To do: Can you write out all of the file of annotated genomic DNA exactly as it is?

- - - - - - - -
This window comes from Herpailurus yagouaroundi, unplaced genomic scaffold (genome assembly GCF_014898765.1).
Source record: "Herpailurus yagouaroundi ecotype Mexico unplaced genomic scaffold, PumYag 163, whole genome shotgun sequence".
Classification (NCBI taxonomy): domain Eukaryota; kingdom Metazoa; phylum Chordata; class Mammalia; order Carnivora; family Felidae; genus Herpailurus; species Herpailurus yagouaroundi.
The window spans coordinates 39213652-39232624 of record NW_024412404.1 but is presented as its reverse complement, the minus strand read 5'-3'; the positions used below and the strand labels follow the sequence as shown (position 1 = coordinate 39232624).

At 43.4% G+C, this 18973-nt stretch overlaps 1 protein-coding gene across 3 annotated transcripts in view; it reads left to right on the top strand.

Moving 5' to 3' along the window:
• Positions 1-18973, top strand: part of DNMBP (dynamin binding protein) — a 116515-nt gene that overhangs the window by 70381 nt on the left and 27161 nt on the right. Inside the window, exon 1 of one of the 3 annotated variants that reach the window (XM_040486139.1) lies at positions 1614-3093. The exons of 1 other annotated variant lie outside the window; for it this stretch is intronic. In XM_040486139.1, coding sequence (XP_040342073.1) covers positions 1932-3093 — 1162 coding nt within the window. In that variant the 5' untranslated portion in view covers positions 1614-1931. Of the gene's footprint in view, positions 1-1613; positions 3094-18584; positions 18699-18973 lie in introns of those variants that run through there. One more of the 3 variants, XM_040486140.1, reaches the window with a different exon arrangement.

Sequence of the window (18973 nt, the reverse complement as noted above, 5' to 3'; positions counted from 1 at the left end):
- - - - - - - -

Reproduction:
This window comes from Herpailurus yagouaroundi, unplaced genomic scaffold (genome assembly GCF_014898765.1).
Source record: "Herpailurus yagouaroundi ecotype Mexico unplaced genomic scaffold, PumYag 163, whole genome shotgun sequence".
Classification (NCBI taxonomy): domain Eukaryota; kingdom Metazoa; phylum Chordata; class Mammalia; order Carnivora; family Felidae; genus Herpailurus; species Herpailurus yagouaroundi.
The window spans coordinates 39213652-39232624 of record NW_024412404.1 but is presented as its reverse complement, the minus strand read 5'-3'; the positions used below and the strand labels follow the sequence as shown (position 1 = coordinate 39232624).

At 43.4% G+C, this 18973-nt stretch overlaps 1 protein-coding gene across 3 annotated transcripts in view; it reads left to right on the top strand.

Moving 5' to 3' along the window:
• Positions 1-18973, top strand: part of DNMBP (dynamin binding protein) — a 116515-nt gene that overhangs the window by 70381 nt on the left and 27161 nt on the right. Inside the window, exon 1 of one of the 3 annotated variants that reach the window (XM_040486139.1) lies at positions 1614-3093. The exons of 1 other annotated variant lie outside the window; for it this stretch is intronic. In XM_040486139.1, coding sequence (XP_040342073.1) covers positions 1932-3093 — 1162 coding nt within the window. In that variant the 5' untranslated portion in view covers positions 1614-1931. Of the gene's footprint in view, positions 1-1613; positions 3094-18584; positions 18699-18973 lie in introns of those variants that run through there. One more of the 3 variants, XM_040486140.1, reaches the window with a different exon arrangement.

Sequence of the window (18973 nt, the reverse complement as noted above, 5' to 3'; positions counted from 1 at the left end):